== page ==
Presentations are enormous and often difficult tasks. Whether you’re set to pitch investors or address potential clients, you’ll feel plenty of pressure to ace your performance. The pressure can be even more debilitating when you realize that the road to success requires plenty of steps. Writing the perfect speech and content involve several factors. Aside from that, there’s also the challenge of designing a PowerPoint presentation that’s both effective and engaging.
First coined by Madison Avenue advertising executive, Alex Osborn, brainstorming has been defined as a “relaxed and informal approach to problem-solving.” You lead with your topic and try to generate several different ideas that build off of each other. During the process, you can list down the craziest and most impossible solutions. The only goal is to sort through everything in order to pick out the best ideas.
Here are a few brainstorming techniques you can try to jump start your presentation prep:
In a quiet space, write down as much as you can in 9 minutes. Set an alarm using your phone and list down everything that comes to mind. Don’t stop until the time is up. Just let your pen run through the page. Keep writing down your thoughts, even when you feel like they’re pretty unsubstantial. When the time is up, read back on everything you’ve written. Pick out the ideas that stand out and try the next three techniques to arrive at a more specific message.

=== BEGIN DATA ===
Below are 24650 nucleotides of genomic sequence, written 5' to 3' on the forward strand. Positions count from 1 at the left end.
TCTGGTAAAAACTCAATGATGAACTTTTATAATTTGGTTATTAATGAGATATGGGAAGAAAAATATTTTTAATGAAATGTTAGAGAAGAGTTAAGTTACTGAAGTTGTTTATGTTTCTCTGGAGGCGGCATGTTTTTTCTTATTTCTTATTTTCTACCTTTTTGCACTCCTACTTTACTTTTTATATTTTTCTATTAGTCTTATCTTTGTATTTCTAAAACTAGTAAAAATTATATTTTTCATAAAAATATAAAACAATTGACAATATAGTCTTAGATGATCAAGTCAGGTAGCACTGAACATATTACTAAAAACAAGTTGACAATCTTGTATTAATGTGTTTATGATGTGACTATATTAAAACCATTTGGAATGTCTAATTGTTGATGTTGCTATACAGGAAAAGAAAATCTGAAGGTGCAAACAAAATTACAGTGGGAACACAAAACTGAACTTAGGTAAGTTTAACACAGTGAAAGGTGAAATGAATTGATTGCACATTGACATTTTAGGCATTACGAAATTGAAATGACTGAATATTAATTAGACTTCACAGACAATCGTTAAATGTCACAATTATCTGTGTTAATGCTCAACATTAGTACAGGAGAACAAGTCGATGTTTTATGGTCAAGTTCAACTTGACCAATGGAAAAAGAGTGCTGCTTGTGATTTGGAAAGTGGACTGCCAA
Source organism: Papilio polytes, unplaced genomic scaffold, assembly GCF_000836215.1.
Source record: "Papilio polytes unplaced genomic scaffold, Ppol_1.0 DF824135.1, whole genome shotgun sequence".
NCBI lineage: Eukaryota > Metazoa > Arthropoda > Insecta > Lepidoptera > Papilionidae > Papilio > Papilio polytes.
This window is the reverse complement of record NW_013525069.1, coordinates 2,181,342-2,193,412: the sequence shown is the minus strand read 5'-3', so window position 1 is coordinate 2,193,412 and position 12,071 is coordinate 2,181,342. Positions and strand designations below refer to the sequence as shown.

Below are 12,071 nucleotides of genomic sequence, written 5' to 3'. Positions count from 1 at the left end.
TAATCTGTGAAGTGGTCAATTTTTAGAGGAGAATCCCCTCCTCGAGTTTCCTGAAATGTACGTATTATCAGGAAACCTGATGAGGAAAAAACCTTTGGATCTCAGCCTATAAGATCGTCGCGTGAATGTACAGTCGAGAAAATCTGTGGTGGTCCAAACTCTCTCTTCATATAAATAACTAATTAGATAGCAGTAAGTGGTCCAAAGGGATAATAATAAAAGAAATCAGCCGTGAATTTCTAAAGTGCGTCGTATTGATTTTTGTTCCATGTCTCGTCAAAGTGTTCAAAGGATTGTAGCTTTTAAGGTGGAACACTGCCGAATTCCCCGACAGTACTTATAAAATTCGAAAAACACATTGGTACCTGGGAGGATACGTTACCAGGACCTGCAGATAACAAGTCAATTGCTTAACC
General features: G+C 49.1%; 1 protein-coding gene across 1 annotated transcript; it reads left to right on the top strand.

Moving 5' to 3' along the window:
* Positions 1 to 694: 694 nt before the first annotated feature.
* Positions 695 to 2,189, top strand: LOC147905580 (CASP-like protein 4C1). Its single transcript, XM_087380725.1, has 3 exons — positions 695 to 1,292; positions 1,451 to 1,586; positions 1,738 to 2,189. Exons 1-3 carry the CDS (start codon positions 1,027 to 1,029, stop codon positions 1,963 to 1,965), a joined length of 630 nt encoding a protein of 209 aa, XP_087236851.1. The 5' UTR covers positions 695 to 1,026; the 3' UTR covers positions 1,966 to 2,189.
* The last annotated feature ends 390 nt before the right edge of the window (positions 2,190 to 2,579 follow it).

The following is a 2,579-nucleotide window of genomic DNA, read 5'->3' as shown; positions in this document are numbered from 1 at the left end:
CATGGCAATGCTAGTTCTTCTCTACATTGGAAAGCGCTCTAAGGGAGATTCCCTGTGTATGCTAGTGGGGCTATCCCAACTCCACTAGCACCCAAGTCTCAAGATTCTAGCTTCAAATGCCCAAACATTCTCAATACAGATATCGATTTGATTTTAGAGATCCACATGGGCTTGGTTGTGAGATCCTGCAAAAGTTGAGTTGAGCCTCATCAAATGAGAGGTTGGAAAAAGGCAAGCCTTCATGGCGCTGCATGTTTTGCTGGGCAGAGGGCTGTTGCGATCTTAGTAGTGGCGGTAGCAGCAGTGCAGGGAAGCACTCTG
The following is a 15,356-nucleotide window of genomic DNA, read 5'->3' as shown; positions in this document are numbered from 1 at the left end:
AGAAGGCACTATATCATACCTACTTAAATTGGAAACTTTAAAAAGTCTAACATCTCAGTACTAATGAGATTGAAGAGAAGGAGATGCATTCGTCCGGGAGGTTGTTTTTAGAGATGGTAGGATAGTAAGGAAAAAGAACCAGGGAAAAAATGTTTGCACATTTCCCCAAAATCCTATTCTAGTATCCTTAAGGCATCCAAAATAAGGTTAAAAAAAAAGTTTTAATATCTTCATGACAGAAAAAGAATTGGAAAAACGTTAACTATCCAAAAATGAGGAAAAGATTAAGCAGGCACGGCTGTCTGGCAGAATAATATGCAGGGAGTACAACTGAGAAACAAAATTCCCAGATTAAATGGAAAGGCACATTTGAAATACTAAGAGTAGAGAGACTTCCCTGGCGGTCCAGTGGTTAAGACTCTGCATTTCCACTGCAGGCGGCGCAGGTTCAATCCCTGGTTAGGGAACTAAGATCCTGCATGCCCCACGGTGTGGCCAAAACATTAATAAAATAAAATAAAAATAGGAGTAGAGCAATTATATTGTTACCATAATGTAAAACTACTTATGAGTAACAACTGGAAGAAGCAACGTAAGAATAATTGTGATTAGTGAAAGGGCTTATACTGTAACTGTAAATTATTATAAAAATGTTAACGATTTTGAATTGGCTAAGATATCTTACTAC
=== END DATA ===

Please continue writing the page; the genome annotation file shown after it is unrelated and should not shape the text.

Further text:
Pare down your ideas by considering your subject from a variety of different perspectives. Just as a cube has 6 sides, you can approach the subject of your presentation using 6 methods. Take a sheet of paper and try to answer the following points:
- Describe peculiarities of the topic
- Compare it with a related idea
- Associate it with something else
- Analyze the components closely
- Apply it for a particular situation
- Argue for and against it
Another way to sort through ideas is by understanding the goals you want to achieve. In other words, try to figure out your main purpose. Why were you asked to deliver the presentation? What do you want to accomplish? What is the outcome you’re hoping for?
You can also narrow down your list by keeping the audience in mind. Consider their point of view, and what they might feel about your presentation. In particular, ask yourself these questions:
- Who are in your audience?
- Why are they coming to hear you speak?
- What do you want them to do?
- How might they disagree with your ideas?
If you’re in this situation, it’s not strange to feel a bit dazed and confused. There’s so much to consider and it can be hard to get started. The only way to know where to start is by figuring out which direction to take. You’ll need to know the message you want to deliver, and the ideas that you want the audience to take away. This is where brainstorming comes in.
Organize your thoughts to arrive at a clear and definite direction for your presentation. Try these brainstorming techniques to find the exact message you want to share and deliver.
“Brainstorming: Generating Many Radical, Creative Ideas.” Mind Tools. Accessed October 6, 2014.
Featured Image: Carl Milner via Flickr